“We put labels on boxes. All thoughts, all words are labels on boxes; therefore we feel we have to get everything boxed, and so we put ourselves in boxes. Everything is put in boxes, but actually everything in nature doesn’t go that way.” Alan Watts
Someone challenged me the other day that I was living a life in a series of boxes. Now before you think to yourself, what on earth prompted that conversation, take a moment, as I did to reflect on the context.
Do you? Manage relationships? Manage family situations? Manage to get your work done, or not at your place of employment? Manage your finances? Manage social interactions? For each of these and many more, we have a habit of constructing a mental box around yourself and that particular element of your life and then manage within the “mental box”.
For years, I separated my “work life” from my “personal life”. Reflecting now, I have no idea why, but I did. It is only in the past five years or so, that I have stopped worrying about any interaction between. In the past few years, I have come to accept many more of the “mental boxes” that I have are just that, “mental boxes”. Personal constructions of how I have created a life. I have come to realise that it is me that turns up for work every day. Just as it is me that goes home at night. And more importantly, how you carry your thoughts and feelings across your day.
As someone commented to me the other day “I don’t think I had any idea who you really were. You have changed so much from what I thought you were. It reminds me to be aware that there’s always more to people than you know.”
For some people, living their lives in a series of boxes works for them. For others, like me, it does not. If you are in the second camp, there are many different ways to bring aspects of your divided life together. Some people have friendship groups that span work, family and friends. Some use counselling or other talking therapies to help. I happen to use mindfulness.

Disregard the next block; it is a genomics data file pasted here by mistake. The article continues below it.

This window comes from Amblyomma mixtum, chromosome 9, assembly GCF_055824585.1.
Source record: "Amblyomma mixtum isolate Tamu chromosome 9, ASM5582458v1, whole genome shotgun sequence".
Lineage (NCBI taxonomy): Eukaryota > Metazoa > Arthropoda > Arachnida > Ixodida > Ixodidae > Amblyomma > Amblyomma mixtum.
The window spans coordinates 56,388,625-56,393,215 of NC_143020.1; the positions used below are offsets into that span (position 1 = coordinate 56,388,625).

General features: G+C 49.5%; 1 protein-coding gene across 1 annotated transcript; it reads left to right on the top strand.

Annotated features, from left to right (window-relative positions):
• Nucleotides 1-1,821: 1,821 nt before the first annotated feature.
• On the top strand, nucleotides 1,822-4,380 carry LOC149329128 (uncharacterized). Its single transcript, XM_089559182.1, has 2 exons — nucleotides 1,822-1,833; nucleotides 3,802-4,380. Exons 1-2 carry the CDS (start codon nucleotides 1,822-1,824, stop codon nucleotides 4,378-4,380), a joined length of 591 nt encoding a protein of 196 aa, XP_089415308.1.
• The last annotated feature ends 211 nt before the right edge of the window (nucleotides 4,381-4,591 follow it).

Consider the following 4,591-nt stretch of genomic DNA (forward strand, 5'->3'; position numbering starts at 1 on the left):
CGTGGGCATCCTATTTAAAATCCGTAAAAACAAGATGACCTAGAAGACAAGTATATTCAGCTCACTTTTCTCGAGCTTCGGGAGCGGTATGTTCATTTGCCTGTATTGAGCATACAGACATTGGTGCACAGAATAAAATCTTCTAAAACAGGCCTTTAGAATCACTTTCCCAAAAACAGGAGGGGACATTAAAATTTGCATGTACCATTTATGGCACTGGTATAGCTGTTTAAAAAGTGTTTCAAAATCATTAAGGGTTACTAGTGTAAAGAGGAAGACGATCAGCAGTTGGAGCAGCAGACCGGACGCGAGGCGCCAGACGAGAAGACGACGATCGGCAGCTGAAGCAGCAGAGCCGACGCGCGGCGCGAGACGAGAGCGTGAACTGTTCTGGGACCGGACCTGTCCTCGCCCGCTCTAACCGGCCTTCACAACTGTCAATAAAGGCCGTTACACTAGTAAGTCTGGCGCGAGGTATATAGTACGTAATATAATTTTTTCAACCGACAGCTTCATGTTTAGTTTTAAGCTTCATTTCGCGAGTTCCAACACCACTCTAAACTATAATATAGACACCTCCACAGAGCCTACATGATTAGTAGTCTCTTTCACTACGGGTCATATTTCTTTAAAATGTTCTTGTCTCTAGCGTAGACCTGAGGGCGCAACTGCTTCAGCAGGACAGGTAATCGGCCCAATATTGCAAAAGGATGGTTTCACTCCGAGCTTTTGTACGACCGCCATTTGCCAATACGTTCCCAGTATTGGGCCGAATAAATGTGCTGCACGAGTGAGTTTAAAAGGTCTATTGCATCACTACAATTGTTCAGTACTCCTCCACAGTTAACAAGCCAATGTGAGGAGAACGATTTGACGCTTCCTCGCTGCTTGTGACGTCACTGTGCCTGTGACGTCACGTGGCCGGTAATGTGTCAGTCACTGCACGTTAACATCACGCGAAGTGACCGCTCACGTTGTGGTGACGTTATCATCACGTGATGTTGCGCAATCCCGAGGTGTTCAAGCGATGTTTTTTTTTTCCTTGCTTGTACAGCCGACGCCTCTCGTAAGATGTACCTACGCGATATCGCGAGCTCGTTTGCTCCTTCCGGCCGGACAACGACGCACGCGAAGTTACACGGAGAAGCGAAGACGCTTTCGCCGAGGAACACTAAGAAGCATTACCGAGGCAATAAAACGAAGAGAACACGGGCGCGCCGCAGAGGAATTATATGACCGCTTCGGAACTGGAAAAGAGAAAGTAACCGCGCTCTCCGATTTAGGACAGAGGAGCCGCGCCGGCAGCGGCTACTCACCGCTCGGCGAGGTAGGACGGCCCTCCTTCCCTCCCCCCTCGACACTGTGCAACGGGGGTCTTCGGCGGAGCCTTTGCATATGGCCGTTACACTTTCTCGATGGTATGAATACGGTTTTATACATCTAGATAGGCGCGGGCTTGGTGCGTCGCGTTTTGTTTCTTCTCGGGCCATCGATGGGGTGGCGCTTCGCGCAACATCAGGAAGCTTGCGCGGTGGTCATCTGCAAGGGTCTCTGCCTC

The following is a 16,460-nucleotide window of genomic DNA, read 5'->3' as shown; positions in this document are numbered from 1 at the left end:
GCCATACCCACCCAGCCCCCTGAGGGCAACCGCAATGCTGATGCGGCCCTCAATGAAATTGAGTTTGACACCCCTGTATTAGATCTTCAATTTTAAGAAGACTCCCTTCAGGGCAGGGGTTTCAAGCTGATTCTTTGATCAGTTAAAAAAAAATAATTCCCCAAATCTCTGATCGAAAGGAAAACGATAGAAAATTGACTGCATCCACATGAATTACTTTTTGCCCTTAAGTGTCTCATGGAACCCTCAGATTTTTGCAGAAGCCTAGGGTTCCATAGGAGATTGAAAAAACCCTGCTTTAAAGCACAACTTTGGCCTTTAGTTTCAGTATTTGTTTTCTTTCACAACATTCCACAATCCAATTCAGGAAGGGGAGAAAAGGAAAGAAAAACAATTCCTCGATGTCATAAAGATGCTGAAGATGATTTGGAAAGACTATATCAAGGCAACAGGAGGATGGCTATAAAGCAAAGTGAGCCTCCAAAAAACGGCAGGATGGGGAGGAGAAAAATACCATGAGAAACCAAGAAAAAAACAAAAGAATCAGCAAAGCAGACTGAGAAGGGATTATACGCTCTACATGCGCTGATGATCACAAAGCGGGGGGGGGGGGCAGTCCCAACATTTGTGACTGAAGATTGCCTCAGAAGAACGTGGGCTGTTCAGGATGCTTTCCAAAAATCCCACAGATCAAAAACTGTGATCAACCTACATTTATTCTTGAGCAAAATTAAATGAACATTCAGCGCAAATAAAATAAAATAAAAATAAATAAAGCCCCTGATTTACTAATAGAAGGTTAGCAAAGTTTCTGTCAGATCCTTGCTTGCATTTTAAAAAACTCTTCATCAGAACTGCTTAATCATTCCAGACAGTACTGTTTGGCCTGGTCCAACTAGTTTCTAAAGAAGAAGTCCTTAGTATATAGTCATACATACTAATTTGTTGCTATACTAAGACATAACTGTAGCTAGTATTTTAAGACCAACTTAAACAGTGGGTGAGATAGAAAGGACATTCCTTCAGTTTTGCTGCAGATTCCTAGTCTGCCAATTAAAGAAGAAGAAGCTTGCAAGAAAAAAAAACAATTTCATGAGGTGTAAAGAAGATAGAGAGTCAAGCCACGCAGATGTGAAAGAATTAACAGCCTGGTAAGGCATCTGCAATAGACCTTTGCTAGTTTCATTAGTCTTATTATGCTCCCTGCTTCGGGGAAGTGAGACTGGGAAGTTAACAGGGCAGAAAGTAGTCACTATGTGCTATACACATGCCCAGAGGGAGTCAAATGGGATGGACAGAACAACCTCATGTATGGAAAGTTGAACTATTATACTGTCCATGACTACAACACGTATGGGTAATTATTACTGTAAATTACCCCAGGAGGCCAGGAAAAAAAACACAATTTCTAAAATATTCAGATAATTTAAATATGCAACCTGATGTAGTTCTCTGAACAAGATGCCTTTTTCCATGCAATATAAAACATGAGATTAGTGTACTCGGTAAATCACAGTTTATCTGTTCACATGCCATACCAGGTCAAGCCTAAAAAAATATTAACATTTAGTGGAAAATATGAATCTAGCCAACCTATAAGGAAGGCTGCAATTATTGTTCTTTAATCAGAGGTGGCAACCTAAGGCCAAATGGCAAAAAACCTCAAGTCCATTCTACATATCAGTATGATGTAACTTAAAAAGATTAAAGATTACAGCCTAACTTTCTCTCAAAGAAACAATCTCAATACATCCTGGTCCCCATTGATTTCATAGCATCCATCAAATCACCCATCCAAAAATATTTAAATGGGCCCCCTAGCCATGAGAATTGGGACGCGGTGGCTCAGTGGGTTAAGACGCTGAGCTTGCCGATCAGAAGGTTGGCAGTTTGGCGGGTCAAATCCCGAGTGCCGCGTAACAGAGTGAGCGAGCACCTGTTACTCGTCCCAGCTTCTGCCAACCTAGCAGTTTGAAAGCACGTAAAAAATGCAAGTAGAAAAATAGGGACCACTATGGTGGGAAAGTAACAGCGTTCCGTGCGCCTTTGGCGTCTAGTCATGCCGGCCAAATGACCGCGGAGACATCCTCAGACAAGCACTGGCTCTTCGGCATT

Not the sitting in silence, meditation version.
HELPFUL TIP: I use the present moment practice. This is a short, 3 minute practice that you can use throughout the day to bring yourself back to the present moment. I have no idea why this works to bring about a more unified perception. Perhaps it is because it is more about the present moment. If you would like to give the practice a go, the instructions are as follows:-
Step 1: Becoming aware
- Deliberately adopt an erect and dignified posture, whether sitting or standing. If possible, close your eyes. Then, bring your awareness to your inner experience and acknowledge it, asking: what is my experience right now?
- What thoughts are going through the mind? As best you can, acknowledge thoughts as mental events.Don’t judge them.
- What feelings are here? Turn towards any sense of discomfort or unpleasant feelings, acknowledging them without trying to make them different from how you find them.
- What body sensations are here right now? Perhaps quickly scan the body to pick up any sensations of tightness or bracing, acknowledging the sensations, but, once again, not trying to change them in any way.
Step 2: gathering and focusing attention
- Now, redirect the attention to a narrow ‘spotlight’ on the physical sensations of the breath, move in close to the physical sensations of the breath in the abdomen . . . expanding as the breath comes in . . . and falling back as the breath goes out.
- Follow the breath all the way in and all the way out. Use each breath as an opportunity to anchor yourself into the present. And if the mind wanders, gently escort the attention back to the breath.
Step 3: expanding attention
- Now, expand the field of awareness around the breathing so that it includes a sense of the body as a whole, your posture and facial expression, as if the whole body was breathing.
- Aware of the whole body, moment by moment.
And that is that. Go on give it a try and do let me know how you get on.
I leave you with the following quote.
“Often, it’s not about becoming a new person, but becoming the person you were meant to be, and already are, but don’t know how to be.” ― Heath L. Buckmaster,